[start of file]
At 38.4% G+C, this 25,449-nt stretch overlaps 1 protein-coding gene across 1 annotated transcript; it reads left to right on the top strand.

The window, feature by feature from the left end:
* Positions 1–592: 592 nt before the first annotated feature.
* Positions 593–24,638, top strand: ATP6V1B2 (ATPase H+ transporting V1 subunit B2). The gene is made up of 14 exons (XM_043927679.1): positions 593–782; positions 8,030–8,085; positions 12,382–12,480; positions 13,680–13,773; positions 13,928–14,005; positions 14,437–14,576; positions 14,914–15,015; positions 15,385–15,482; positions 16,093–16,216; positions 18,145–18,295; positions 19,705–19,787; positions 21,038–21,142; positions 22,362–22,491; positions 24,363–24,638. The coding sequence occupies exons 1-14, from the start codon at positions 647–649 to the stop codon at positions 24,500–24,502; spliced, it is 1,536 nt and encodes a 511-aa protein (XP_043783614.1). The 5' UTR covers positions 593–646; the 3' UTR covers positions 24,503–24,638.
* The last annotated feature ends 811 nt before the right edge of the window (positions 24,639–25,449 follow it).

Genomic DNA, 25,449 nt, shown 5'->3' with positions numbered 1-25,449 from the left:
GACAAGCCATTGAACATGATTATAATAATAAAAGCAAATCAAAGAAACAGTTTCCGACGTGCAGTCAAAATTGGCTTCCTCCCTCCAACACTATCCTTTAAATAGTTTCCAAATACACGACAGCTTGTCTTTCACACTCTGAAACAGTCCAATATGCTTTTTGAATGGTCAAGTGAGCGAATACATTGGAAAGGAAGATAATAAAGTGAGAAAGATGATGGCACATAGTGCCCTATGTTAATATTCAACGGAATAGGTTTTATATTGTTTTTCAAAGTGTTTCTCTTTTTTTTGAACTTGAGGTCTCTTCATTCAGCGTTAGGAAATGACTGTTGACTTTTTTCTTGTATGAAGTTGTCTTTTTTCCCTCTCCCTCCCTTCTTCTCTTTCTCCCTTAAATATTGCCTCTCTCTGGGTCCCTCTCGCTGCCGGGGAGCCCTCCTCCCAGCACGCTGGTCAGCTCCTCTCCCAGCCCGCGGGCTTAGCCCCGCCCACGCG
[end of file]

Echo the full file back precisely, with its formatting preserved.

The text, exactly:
At 38.4% G+C, this 25,449-nt stretch overlaps 1 protein-coding gene across 1 annotated transcript; it reads left to right on the top strand.

The window, feature by feature from the left end:
* Positions 1–592: 592 nt before the first annotated feature.
* Positions 593–24,638, top strand: ATP6V1B2 (ATPase H+ transporting V1 subunit B2). The gene is made up of 14 exons (XM_043927679.1): positions 593–782; positions 8,030–8,085; positions 12,382–12,480; positions 13,680–13,773; positions 13,928–14,005; positions 14,437–14,576; positions 14,914–15,015; positions 15,385–15,482; positions 16,093–16,216; positions 18,145–18,295; positions 19,705–19,787; positions 21,038–21,142; positions 22,362–22,491; positions 24,363–24,638. The coding sequence occupies exons 1-14, from the start codon at positions 647–649 to the stop codon at positions 24,500–24,502; spliced, it is 1,536 nt and encodes a 511-aa protein (XP_043783614.1). The 5' UTR covers positions 593–646; the 3' UTR covers positions 24,503–24,638.
* The last annotated feature ends 811 nt before the right edge of the window (positions 24,639–25,449 follow it).

Genomic DNA, 25,449 nt, shown 5'->3' with positions numbered 1-25,449 from the left:
GACAAGCCATTGAACATGATTATAATAATAAAAGCAAATCAAAGAAACAGTTTCCGACGTGCAGTCAAAATTGGCTTCCTCCCTCCAACACTATCCTTTAAATAGTTTCCAAATACACGACAGCTTGTCTTTCACACTCTGAAACAGTCCAATATGCTTTTTGAATGGTCAAGTGAGCGAATACATTGGAAAGGAAGATAATAAAGTGAGAAAGATGATGGCACATAGTGCCCTATGTTAATATTCAACGGAATAGGTTTTATATTGTTTTTCAAAGTGTTTCTCTTTTTTTTGAACTTGAGGTCTCTTCATTCAGCGTTAGGAAATGACTGTTGACTTTTTTCTTGTATGAAGTTGTCTTTTTTCCCTCTCCCTCCCTTCTTCTCTTTCTCCCTTAAATATTGCCTCTCTCTGGGTCCCTCTCGCTGCCGGGGAGCCCTCCTCCCAGCACGCTGGTCAGCTCCTCTCCCAGCCCGCGGGCTTAGCCCCGCCCACGCG